Colonoscopy - Preventive Screening

This is an examination of the large intestine (colon) using a thin, lighted tube with a camera on the end.




This is an examination of the large intestine (colon) using a thin, lighted tube with a camera on the end.



A colonoscopy is an exam of the large intestine (colon) using a thin, lighted tube with a camera on the end.

  • A colonoscopy screening is done to find precancerous polyps (abnormal tissue or growths that are attached to the lining of the colon) and colon cancer in its earliest possible stages.
  • Having a colonoscopy screening can reduce your risk of dying from colon cancer.
  • Most people should have their first colonoscopy screening beginning at age 50, but for some at higher risk, screening is started earlier. Discuss with your healthcare provider when screening should begin for you.

This care path is for a screening colonoscopy that meets the requirements of a “preventive” exam. Benefit plans typically provide coverage for a screening colonoscopy if you are age 50 or older. Please review your coverage documents and/or call the number on your health plan ID card for more information.

Most colonoscopies are done to screen for colon cancer or for polyps that may become cancerous. A biopsy may be needed if an abnormality is found during a screening colonoscopy. Since any colonoscopy might lead to a biopsy, which is a minor surgical procedure, prior to the procedure you should tell your doctor about any medications you are taking (including over-the-counter medications and supplements). Some medicines can interfere with the colonoscopy preparation or the examination.

The day before the colonoscopy, you will be instructed to drink only clear liquids and take medicine to clean out your bowels. Just before the test, you may be given a medicine that makes you relaxed and sleepy (a sedative) or one that puts you to sleep (anesthesia). Sometimes your doctor will give you a choice of a sedative or an anesthetic. You should ask about the advantages or disadvantages of both. You should also ask about other specific instructions you should follow before the procedure. These include:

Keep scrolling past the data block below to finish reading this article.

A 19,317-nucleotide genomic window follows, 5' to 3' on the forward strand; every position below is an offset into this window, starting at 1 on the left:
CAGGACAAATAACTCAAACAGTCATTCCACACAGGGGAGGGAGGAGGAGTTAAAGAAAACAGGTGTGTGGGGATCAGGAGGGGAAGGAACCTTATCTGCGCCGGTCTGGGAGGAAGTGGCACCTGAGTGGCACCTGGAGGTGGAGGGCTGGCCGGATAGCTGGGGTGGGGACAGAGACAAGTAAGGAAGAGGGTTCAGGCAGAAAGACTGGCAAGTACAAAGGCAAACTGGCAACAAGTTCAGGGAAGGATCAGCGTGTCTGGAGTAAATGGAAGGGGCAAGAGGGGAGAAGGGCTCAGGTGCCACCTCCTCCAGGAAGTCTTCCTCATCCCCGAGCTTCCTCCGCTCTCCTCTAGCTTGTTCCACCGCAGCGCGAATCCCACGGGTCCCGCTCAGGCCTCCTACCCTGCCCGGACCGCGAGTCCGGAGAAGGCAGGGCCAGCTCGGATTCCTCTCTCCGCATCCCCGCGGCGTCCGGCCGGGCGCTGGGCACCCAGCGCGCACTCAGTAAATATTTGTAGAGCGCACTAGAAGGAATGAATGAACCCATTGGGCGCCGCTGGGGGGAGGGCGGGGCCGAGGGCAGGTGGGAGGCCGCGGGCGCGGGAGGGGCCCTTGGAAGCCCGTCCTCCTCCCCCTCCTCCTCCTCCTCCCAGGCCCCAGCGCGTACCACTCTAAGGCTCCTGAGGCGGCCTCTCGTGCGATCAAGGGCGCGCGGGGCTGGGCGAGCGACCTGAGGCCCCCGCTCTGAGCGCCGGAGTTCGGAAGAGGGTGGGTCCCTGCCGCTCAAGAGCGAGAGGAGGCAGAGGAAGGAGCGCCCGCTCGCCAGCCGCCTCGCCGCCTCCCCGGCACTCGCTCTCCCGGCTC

• Medications you should not take before the procedure, such as blood thinners or aspirin
  • Regular medications you should continue to take on the day of your procedure
  • How many hours you should stop eating and drinking before the procedure

Don't forget to make arrangements for transportation to and from the facility and for help at home. Even if you are awake, you will not be allowed to drive home after your colonoscopy.

What should I ask my healthcare provider before having a colonoscopy?

  • What is the reason for the test? What other screening options are there for colon cancer? (Once you have a polyp identified and removed, future colon cancer surveillance will be by colonoscopy.)
  • What are the advantages and disadvantages of colonoscopy over other screening tests for colorectal cancer?
  • What kind of sedation or anesthesia will I have? What are the advantages and disadvantages of each type? What are the possible side effects?
  • What are the possible complications? How will I feel after the test? How will I have to change my activity after the test?
  • When should I return for my next colonoscopy? (People who have polyps will need to be checked more frequently.)

Note: Under the Affordable Care Act, preventive services like a screening colonoscopy are not subject to deductibles or copayments when your health plan is a “non-grandfathered” plan and your colonoscopy is done by a network physician. However, a diagnostic colonoscopy to check on previously identified polyps is not a preventive service and is subject to deductibles and copayments.

Source UHC.com

Also known as:

Screening Colonoscopy
Preventive Screening
Preventive Exam
Preventative Exam
Colorectal Cancer Screening
Colonoscopy - Preventive Screening
Colonoscopy
Colon Scan
Colon Cancer
Cancer Screening


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